Connect to Phoenix Channels from Elixir

channels, phoenix



Channel client for connecting to Phoenix from Elixir


Add phoenix_client, a transport, and a json library as dependencies in your mix.exs file. Currently, the only included transport is websocket_client. jason is specified as the default json library.

def deps do
    {:phoenix_client, "~> 0.3"},
    {:websocket_client, "~> 1.3"},
    {:jason, "~> 1.0"}

If you choose to use a different json library, you can set it through the socket options.


There are two things required to connect to a phoenix server using channels, a PhoenixClient.Socket and a PhoenixClient.Channel. The socket establishes the connection to the remote socket. The channel takes a topic and is used to join a remote channel. In the following example we will assume that we are attempting to communicate with a locally running phoenix server with a RoomChannel with the topic room:lobby configured to route to the RoomChannel in the UserSocket.

First, Lets create a client socket:

socket_opts = [
  url: "ws://localhost:4000/socket/websocket"

{:ok, socket} = PhoenixClient.Socket.start_link(socket_opts)

The socket will automatically attempt to connect when it starts. If the socket becomes disconnected, it will attempt to reconnect automatically.

You can control how frequently the socket will attempt to reconnect by setting reconnect_interval in the socket_opts.

Next, we will create a client channel and join the remote.

{:ok, _response, channel} = PhoenixClient.Channel.join(socket, "rooms:lobby")

Now that we have successfully joined the channel, we are ready to push and receive new messages. Pushing a message can be done synchronously or asynchronously. If you require a reply, or want to institute a time out, you can call push. If you do not require a response, you can call push_async.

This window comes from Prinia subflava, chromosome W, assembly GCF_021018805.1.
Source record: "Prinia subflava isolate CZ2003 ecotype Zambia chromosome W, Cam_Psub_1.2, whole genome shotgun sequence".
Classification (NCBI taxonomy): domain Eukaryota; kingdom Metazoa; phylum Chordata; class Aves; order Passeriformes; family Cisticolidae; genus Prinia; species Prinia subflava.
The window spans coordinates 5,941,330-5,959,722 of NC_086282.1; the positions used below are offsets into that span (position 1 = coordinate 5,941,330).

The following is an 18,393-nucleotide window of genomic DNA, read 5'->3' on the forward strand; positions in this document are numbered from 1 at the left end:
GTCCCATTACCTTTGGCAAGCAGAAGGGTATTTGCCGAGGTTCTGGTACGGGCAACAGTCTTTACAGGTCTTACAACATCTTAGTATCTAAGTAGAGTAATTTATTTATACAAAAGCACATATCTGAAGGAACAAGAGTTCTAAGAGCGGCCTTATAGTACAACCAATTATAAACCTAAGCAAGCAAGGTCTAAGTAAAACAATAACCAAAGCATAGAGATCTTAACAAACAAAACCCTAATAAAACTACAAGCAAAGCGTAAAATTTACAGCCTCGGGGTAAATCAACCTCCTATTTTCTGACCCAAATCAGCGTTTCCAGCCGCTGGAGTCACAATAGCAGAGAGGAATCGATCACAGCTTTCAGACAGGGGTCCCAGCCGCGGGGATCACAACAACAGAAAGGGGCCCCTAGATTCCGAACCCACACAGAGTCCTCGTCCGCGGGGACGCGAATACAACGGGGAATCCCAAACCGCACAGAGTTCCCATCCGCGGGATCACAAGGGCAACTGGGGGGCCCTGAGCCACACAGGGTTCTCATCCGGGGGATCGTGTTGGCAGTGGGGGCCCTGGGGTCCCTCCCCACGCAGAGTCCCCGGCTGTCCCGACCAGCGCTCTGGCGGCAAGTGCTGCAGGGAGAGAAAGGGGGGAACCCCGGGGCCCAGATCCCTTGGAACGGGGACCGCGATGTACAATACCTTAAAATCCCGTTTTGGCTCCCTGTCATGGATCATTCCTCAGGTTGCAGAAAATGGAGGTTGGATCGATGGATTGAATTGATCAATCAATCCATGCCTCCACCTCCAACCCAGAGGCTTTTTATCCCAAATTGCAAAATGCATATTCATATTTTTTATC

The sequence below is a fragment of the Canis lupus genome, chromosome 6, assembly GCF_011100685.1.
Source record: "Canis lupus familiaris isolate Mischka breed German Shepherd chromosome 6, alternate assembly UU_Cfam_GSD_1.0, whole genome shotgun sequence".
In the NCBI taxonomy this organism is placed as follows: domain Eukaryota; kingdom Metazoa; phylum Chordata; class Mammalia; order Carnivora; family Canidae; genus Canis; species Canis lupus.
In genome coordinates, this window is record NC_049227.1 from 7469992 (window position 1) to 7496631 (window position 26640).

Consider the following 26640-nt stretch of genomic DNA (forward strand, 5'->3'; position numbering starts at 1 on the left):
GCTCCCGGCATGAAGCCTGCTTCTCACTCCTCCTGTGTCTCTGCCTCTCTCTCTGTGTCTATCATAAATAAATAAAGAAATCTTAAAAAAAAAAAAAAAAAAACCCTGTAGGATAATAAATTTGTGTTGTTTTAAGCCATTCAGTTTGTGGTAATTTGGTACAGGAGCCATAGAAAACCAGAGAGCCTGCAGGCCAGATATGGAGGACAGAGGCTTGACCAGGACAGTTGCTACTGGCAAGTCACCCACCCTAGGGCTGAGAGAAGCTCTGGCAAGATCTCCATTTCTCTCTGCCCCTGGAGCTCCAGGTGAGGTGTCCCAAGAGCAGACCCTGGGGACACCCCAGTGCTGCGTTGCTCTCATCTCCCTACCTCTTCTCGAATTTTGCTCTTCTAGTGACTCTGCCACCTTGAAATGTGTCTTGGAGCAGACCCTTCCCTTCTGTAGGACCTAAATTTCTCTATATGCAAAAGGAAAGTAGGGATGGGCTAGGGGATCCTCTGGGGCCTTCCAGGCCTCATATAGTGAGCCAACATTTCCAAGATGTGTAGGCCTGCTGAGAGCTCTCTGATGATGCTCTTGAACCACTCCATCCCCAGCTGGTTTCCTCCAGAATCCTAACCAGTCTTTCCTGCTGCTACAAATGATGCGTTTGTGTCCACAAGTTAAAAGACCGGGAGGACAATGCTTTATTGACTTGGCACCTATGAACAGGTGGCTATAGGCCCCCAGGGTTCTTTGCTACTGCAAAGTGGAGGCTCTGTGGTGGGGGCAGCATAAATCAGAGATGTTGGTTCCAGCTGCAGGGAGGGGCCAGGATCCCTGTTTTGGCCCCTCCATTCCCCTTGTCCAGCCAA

In this example, we will assume the server channel has the following handle_in callbacks:

  def handle_in("new:msg", message, socket) do
    {:reply, {:ok, message}, socket}

  def handle_in("new:msg_async", _message, socket) do
    {:noreply, socket}
message = %{hello: :world}
{:ok, ^message} = PhoenixClient.Channel.push(channel, "new:msg", message)
:ok = PhoenixClient.Channel.push_async(channel, "new:msg_async", message)

Messages that are pushed or broadcasted to the client channel will be sent to the pid that called join. Messages will be of the of the struct %PhoenixClient.Message{}.

In this example we will assume the server channel has the following handle_in callback

  def handle_in("new:msg", message, socket) do
    push(socket, "incoming:msg", message)
    {:reply, :ok, socket}
message = %{hello: :world}
{:ok, ^message} = PhoenixClient.Channel.push(channel, "new:msg", message)

  channel_pid: #PID<0.186.0>,
  event: "incoming:msg",
  payload: %{"hello" => "world"},
  ref: nil,
  topic: "room:lobby"

Common configuration

You can configure the socket to be started in your main application supervisor. You will need to name the socket so it can be referenced from your channel.

  socket_opts =
    Application.get_env(:phoenix_client, :socket)

  children = [
    {PhoenixClient.Socket, {socket_opts, name: PhoenixClient.Socket}}

You will need a socket for each server you are connecting to. Here is an example for connecting to multiple remote servers.

  socket_1_opts =
    Application.get_env(:phoenix_client, :socket_1)
  socket_2_opts =
    Application.get_env(:phoenix_client, :socket_2)

  children = [
    {PhoenixClient.Socket, {socket_1_opts, name: :socket_1, id: :socket_id_1}},
    {PhoenixClient.Socket, {socket_2_opts, name: :socket_1, id: :socket_id_2}}

Channels are usually constructed in a process such as a GenServer. Here is an example of how this is typically used.

defmodule MyApp.Worker do
  use GenServer

  alias PhoenixClient.{Socket, Channel, Message}

  # start_link ...

  def init(_opts) do
    {:ok, channel} = Channel.join(Socket, "room:lobby")
    {:ok, %{
      channel: channel

  # do some work, call `Channel.push` ...

  def handle_info(%Message{event: "incoming:msg", payload: payload}, state) do
    IO.puts "Incoming Message: #{inspect payload}"
    {:noreply, state}